The SARC architecture is composed of multiple processor types and a set of user-managed direct memory access (DMA) engines that let the runtime scheduler overlap data transfer and computation. The runtime system automatically allocates tasks on the heterogeneous cores and schedules the data transfers through the DMA engines. SARC's programming model supports various highly parallel applications, with matching support from specialized accelerator processors. On-chip parallel computation shows great promise for scaling raw processing performance within a given power budget. However, chip multiprocessors (CMPs) often struggle with programmability and scalability issues such as cache coherency and off-chip memory bandwidth and latency.
Abstract-Previous vector architectures divided the available register file space in a fixed number of registers of equal sizes and shapes. We propose a register file organization which allows dynamic creation of a variable number of multidimensional registers of arbitrary sizes referred to as a Polymorphic Register File. Our objective is to evaluate the performance benefits of the proposed organization. Simulation results using real applications (Floyd and CG) suggest speedups of up to 3 times compared to the Cell SPU for Floyd and 2 times compared to a one dimensional vectorized version of the sparse matrix vector multiplication. Moreover, in the same experimental context, a large reduction in the number of executed instructions of up to 3000 times for Floyd and 2000 times for sparse matrix vector multiplication is achieved.
Abstract-We study the scalability of multi-lane 2D Polymorphic Register Files (PRFs) in terms of clock cycle time, chip area and power consumption. We assume an implementation which stores data in a 2D array of linearly addressable memory banks, and consider one single-view and four suitable multi-view parallel access schemes which cover all basic access patterns commonly used in scientific and multimedia applications. The PRF design features 2 read and 1 write ports, targeting the TSMC 90nm ASIC technology. We consider three PRF sizes -32KB, 128KB and 512KB and four multi-lane configurations -8 / 16 / 32 and 64 lanes. Synthesis results suggest that the clock frequency varies between 500MHz for a 512KB PRF with 64 vector lanes and 970Mhz for a 32KB / 8-lanes case. Estimated power consumption ranges from less than 300mW (dynamic) and 10mW (leakage) for our 8-lane, 32KB PRF up to 8.7W (dynamic) and 276mW (leakage) for a 512KB with 64 lanes. We also show the correlation among the storage capacity, the number of lanes, and the chip overall area. Furthermore, we also investigated customized addressing functions. Our experimental results suggest up to 21% increase of the clock frequency, and up to 39% combinational hardware area reduction (nearly 10% of the total area) compared to our straightforward implementations. Concerning power, we reduce dynamic power with up to 31% and leakage with nearly 24%.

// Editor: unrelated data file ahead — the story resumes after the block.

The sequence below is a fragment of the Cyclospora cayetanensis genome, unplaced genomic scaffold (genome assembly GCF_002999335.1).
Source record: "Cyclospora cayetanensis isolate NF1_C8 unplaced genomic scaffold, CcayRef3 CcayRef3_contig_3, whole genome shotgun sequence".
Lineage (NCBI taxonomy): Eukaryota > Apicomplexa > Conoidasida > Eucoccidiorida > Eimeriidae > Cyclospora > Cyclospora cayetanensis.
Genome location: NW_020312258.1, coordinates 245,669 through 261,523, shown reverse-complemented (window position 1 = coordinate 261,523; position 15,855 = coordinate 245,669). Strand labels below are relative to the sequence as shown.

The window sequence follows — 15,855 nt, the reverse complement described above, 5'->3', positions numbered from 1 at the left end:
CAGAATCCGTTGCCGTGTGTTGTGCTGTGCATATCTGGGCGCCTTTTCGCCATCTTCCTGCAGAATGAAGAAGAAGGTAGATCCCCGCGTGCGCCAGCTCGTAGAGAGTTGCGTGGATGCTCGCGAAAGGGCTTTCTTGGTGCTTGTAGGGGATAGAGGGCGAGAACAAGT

Abstract-This paper studies the implementability of performance efficient multi-lane Polymorphic Register Files (PRFs). Our PRF implementation uses a 2D array of p × q linearly addressable memory banks, with customized addressing functions to avoid address routing circuits. We target one single-view and a set of four non redundant multi-view parallel memory schemes that cover all widely used access patterns in scientific and multimedia applications: 1) p × q rectangle, p · q row, p · q main and secondary diagonals; 2) p × q rectangle, p · q column, p · q main and secondary diagonals; 3) p · q row, p · q column, aligned p × q rectangle; 4) p × q, q × p rectangles (transposition). Reconfigurable hardware was chosen for the implementation due to its potential in enhancing the PRF runtime adaptability. For a proof of concept, we prototyped a 2 read, 1 write ports PRF on a Virtex-7 XC7VX1140T-2 FPGA. We consider four sizes for the 16 lanes PRFs -16 × 16, 32 × 32, 64 × 64 and 128 × 128 and three multi-lane configurations, 8, 16 and 32, for the 128 × 128 PRF. Synthesis results suggest clock frequencies between 111 MHz and 326 MHz while utilizing less than 10% of the available LUTs. By using customized addressing functions, the LUT usage is reduced by up to 29% and the clock frequency is up to 77% higher compared to a straight-forward implementation.
Abstract. We evaluate the scalability of a Polymorphic Register File using the Conjugate Gradient method as a case study. We focus on a heterogeneous multi-processor architecture, taking into consideration critical parameters such as cache bandwidth and memory latency. We compare the performance of 256 Polymorphic Register File-augmented workers against a single Cell PowerPC Processor Unit (PPU). In such a scenario, simulation results suggest that for the Sparse Matrix Vector Multiplication kernel, absolute speedups of up to 200 times can be obtained. Moreover, when equal number of workers in the range 1-256 is employed, our design is between 1.7 and 4.2 times faster than a Cell PPU-based system. Furthermore, we study the memory latency and cache bandwidth impact on the sustainable speedups of the system considered. Our tests suggest that a 128 worker configuration requires the caches to deliver 1638.4 GB/sec in order to preserve 80% of its peak speedup.
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